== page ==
I put anywhere from 500 to 1000 words into the review. It helps the author and the potential readers. I have a system that helps give the rating. I use 5 elements of the story to correspond to the 5 stars. I assign each star as I go. At the end I sum them up and have a tie breaker conclusion if their is a 1/2 star in their.

I am fair and honest. I know I don't give the highest rating but I think it is best if very few reviews get 5 stars and most get like 3, that way we can truly get the best idea of a books rating not just over rating.


message 9: by Darlene (new)

Darlene Jones (darlene_jones) | 3 comments I don't understand why some readers feel compelled to be mean. There's a difference between critical and constructive criticism that can help an author.
www.emandyves.com


message 10: by Larry (new)

Larry Kollar (lkollar) | 12 comments You're going to get those. Neil Gaiman's 10 ann. edition of American Gods is available on Amazon now, and there's 97 1-star reviews out of just over 1200. Stuff like "this was a total waste of brainspace" and "boring, unenlightening, dismal, dreary, depressing, and pointless." I mean, if Neil Freeking Gaiman gets reviews like that, what hope do we have of avoiding them? I've had two out of thirty 1-star reviews on one of my books, a similar ratio, so I'm in good company. ;-)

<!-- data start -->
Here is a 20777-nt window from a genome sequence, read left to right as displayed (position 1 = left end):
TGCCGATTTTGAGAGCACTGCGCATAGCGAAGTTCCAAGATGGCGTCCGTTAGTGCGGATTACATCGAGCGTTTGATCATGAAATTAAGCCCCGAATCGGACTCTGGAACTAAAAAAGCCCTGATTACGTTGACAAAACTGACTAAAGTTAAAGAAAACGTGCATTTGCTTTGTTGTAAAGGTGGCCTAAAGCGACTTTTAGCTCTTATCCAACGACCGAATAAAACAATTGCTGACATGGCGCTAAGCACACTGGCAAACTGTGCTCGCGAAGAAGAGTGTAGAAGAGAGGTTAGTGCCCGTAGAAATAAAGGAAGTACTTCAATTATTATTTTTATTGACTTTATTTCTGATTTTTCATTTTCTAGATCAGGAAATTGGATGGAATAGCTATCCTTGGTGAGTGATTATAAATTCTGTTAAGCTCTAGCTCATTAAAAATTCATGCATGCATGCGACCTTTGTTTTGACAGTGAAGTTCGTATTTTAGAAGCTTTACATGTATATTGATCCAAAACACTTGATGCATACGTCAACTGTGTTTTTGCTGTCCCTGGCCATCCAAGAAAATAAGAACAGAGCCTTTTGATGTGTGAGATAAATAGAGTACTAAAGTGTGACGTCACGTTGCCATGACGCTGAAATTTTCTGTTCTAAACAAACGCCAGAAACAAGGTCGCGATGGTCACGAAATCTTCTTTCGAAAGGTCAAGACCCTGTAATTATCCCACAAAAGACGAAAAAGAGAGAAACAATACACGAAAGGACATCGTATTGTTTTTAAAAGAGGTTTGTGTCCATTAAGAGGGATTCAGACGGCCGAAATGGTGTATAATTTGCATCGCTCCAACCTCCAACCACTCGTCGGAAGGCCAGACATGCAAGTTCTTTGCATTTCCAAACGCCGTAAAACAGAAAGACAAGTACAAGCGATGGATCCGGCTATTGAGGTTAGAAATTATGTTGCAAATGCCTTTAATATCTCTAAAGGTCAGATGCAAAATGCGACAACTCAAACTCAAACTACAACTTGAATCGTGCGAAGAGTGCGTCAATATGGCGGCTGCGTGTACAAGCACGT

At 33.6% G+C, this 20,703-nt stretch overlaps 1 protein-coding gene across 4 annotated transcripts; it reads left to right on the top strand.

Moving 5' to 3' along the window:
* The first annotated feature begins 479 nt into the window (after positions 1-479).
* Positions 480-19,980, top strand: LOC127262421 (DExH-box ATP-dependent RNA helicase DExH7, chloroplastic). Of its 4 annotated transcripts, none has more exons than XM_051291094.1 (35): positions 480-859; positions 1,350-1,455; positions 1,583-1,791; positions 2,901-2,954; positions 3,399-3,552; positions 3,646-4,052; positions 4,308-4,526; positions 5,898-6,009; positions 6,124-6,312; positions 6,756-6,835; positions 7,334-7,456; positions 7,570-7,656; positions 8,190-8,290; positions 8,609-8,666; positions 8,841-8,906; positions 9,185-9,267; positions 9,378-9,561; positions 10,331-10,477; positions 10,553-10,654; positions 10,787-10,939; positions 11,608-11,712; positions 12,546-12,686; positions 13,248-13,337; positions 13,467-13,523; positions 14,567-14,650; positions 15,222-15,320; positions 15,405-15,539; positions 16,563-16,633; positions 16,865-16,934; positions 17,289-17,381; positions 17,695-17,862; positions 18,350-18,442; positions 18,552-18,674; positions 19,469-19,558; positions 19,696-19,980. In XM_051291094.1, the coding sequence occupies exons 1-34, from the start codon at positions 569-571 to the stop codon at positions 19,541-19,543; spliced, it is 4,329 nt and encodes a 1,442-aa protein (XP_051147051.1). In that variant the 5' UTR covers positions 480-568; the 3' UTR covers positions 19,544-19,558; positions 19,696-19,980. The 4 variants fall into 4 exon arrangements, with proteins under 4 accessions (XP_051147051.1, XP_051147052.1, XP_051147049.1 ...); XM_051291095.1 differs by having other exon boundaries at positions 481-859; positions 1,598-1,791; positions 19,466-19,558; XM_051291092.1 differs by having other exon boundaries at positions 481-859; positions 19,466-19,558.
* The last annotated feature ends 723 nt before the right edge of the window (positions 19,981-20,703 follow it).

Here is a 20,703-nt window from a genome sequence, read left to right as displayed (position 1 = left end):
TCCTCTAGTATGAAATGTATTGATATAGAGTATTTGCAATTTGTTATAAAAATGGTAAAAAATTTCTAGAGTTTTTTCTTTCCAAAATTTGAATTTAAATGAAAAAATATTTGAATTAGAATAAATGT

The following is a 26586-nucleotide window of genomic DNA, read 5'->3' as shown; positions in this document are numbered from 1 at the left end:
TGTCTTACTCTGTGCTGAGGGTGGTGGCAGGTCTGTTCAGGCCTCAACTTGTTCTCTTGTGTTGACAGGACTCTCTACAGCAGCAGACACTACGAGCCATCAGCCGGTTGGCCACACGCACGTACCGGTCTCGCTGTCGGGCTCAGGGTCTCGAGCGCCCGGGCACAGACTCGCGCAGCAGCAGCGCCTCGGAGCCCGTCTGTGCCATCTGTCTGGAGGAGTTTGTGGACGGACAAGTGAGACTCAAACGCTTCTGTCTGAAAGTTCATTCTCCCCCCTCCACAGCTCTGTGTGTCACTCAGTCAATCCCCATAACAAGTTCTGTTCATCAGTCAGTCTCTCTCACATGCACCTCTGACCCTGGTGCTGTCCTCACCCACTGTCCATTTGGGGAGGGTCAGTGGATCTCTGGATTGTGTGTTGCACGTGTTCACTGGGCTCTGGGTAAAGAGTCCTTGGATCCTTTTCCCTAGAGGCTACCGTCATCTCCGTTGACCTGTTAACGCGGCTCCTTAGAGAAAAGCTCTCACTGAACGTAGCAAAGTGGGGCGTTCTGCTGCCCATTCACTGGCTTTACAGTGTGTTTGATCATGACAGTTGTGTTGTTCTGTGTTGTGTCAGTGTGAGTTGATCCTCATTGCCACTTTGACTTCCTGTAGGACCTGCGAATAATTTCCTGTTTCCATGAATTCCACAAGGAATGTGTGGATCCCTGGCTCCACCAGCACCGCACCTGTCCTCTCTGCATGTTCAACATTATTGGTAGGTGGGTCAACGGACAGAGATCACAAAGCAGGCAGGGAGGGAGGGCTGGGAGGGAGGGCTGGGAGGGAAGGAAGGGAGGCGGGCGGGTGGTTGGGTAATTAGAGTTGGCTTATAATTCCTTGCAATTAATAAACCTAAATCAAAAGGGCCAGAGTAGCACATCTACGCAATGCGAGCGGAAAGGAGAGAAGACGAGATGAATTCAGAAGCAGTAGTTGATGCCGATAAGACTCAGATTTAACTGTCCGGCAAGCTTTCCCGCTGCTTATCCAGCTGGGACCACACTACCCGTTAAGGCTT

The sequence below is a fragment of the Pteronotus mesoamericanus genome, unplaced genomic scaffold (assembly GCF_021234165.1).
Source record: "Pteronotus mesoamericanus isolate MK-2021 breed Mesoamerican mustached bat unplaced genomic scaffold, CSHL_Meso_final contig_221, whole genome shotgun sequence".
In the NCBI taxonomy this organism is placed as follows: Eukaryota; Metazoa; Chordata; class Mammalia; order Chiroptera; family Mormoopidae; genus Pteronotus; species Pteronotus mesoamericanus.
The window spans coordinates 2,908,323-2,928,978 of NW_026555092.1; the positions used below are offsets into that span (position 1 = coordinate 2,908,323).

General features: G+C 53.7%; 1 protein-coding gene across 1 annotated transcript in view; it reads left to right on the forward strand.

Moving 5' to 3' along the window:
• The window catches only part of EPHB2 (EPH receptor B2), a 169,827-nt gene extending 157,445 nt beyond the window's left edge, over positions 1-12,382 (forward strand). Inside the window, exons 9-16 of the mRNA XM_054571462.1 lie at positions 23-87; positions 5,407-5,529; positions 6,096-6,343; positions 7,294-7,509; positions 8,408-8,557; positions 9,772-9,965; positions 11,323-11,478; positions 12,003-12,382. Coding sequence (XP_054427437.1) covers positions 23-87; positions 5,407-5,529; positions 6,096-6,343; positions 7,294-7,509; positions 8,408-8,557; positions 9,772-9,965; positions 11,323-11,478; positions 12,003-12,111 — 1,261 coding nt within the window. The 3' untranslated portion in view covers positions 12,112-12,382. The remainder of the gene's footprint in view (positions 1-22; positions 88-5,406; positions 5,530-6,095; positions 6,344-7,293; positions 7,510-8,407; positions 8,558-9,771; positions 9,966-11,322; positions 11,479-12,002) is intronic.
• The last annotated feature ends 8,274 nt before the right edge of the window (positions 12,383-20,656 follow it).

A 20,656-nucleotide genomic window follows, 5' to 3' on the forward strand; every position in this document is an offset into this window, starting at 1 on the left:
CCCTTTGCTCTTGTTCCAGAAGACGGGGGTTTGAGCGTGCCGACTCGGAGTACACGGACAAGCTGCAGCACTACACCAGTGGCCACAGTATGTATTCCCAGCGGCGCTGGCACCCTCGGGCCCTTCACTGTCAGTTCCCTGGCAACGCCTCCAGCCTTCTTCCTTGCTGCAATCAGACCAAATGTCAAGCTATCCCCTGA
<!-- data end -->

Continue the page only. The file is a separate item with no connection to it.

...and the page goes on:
To answer the original question, some people have to tear down other people to feel better about themselves.


message 11: by Kayla (new)

Kayla De Leon (kayladeleon) When I do reviews, I try to include both positive and negative feedback when reviewing books I didn't particularly like. Some reviewers tend to be prejudiced towards an author and channel their negative feelings in their reviews. I've seen some reviews that attack not the book but the author. I guess I don't like being mean to an author because I always think about how much work they put into their book and it wouldn't be fair for me to tear it down in less that 1000 words. Haha:)